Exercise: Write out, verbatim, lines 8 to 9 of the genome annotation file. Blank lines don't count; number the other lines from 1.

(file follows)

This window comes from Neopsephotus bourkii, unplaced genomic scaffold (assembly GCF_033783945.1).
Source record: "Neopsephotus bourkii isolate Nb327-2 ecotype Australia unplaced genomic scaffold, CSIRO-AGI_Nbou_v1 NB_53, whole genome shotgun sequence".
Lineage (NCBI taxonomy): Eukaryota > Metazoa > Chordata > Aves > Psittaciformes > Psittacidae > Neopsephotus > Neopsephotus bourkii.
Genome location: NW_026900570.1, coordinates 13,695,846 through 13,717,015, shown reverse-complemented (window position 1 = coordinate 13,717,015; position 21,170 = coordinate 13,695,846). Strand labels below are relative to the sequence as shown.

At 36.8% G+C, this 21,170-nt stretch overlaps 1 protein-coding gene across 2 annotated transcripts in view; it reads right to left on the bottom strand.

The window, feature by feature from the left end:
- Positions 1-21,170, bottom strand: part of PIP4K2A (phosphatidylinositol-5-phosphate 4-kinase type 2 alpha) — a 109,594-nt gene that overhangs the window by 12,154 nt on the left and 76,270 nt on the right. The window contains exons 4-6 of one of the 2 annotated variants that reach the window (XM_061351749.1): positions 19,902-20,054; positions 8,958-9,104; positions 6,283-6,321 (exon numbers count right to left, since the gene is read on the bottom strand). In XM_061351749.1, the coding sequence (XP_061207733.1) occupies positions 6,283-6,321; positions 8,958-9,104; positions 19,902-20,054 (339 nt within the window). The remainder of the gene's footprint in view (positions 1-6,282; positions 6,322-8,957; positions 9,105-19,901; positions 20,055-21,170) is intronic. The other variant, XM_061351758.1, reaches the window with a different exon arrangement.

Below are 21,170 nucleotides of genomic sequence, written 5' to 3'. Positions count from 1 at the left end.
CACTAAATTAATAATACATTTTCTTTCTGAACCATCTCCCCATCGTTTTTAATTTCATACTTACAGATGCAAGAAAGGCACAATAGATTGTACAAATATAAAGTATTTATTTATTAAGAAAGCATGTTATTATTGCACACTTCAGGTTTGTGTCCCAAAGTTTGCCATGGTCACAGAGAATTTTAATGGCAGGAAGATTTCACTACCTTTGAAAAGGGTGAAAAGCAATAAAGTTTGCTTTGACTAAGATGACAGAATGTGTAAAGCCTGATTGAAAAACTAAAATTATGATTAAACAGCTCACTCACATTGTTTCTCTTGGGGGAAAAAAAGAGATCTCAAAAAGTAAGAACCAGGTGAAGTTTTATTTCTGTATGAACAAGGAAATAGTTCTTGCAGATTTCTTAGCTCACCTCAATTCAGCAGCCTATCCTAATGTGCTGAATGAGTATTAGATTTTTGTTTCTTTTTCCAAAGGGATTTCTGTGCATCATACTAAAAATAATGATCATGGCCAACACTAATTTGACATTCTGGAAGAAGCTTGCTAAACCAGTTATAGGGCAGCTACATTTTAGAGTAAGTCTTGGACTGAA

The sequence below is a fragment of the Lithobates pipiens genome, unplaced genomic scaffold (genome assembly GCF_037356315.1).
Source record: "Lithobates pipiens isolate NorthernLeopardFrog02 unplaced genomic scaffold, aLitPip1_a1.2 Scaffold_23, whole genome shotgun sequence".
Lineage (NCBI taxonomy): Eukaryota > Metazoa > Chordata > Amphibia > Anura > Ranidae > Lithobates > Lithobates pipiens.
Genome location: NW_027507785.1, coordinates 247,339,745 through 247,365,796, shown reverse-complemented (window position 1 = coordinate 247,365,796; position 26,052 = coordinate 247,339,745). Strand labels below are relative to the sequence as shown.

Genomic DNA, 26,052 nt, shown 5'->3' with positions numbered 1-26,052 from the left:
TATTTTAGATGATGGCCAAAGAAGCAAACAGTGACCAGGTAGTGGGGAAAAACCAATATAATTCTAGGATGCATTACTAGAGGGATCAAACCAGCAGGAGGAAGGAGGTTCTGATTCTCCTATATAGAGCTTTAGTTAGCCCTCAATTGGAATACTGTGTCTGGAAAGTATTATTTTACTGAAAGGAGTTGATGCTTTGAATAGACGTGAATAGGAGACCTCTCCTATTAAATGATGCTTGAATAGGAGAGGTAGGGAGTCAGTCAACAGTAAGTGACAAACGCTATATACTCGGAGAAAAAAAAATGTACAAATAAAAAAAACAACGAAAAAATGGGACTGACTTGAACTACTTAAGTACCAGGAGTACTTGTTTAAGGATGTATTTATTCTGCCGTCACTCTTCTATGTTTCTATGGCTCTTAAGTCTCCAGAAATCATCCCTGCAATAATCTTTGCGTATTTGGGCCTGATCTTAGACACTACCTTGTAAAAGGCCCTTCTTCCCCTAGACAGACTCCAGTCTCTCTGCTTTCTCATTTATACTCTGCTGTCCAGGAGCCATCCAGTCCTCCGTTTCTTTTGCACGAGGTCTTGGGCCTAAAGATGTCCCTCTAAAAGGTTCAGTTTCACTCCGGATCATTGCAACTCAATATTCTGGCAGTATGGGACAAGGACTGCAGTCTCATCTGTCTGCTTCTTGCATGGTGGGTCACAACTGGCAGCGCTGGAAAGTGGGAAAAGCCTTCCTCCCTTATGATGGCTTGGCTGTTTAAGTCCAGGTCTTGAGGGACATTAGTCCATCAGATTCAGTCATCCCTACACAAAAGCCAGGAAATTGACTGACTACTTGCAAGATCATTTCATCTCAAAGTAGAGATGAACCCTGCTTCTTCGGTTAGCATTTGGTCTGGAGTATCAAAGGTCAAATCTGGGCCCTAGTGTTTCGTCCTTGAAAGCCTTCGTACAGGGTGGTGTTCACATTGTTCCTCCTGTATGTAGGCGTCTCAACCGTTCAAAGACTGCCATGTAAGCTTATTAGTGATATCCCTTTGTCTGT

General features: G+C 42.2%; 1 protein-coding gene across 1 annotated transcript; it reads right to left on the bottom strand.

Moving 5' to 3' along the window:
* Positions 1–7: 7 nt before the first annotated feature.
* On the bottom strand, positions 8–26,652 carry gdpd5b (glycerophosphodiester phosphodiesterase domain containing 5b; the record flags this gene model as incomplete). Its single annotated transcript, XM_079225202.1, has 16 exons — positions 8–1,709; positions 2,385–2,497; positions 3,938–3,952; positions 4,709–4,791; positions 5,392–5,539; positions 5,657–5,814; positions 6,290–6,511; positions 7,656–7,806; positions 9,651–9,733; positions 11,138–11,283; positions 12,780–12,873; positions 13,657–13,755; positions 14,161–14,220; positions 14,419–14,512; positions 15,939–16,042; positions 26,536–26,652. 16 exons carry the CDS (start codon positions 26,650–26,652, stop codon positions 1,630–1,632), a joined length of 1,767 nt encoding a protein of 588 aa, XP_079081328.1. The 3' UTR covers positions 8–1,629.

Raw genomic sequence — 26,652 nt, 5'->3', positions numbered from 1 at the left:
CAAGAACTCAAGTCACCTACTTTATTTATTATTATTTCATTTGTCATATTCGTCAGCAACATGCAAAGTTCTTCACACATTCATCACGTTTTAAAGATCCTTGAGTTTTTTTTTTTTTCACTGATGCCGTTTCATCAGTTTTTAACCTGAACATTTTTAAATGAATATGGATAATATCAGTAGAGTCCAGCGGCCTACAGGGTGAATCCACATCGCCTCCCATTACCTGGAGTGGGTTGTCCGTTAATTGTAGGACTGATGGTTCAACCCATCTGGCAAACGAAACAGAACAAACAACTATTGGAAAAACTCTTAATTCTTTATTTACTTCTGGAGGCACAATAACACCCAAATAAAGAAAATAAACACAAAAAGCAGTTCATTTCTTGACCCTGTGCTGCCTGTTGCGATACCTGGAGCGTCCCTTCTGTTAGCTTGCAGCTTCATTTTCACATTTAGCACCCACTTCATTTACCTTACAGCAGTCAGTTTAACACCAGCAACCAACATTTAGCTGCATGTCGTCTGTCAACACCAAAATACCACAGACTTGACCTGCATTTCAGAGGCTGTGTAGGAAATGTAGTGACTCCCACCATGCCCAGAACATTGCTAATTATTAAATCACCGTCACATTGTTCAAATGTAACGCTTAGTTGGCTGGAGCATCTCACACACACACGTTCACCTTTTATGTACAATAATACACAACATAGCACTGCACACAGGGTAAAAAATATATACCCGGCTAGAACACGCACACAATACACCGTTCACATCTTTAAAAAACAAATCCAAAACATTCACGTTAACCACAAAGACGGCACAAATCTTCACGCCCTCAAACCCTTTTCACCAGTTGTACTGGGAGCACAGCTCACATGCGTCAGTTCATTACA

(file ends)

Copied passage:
Below are 21,170 nucleotides of genomic sequence, written 5' to 3'. Positions count from 1 at the left end.
CACTAAATTAATAATACATTTTCTTTCTGAACCATCTCCCCATCGTTTTTAATTTCATACTTACAGATGCAAGAAAGGCACAATAGATTGTACAAATATAAAGTATTTATTTATTAAGAAAGCATGTTATTATTGCACACTTCAGGTTTGTGTCCCAAAGTTTGCCATGGTCACAGAGAATTTTAATGGCAGGAAGATTTCACTACCTTTGAAAAGGGTGAAAAGCAATAAAGTTTGCTTTGACTAAGATGACAGAATGTGTAAAGCCTGATTGAAAAACTAAAATTATGATTAAACAGCTCACTCACATTGTTTCTCTTGGGGGAAAAAAAGAGATCTCAAAAAGTAAGAACCAGGTGAAGTTTTATTTCTGTATGAACAAGGAAATAGTTCTTGCAGATTTCTTAGCTCACCTCAATTCAGCAGCCTATCCTAATGTGCTGAATGAGTATTAGATTTTTGTTTCTTTTTCCAAAGGGATTTCTGTGCATCATACTAAAAATAATGATCATGGCCAACACTAATTTGACATTCTGGAAGAAGCTTGCTAAACCAGTTATAGGGCAGCTACATTTTAGAGTAAGTCTTGGACTGAA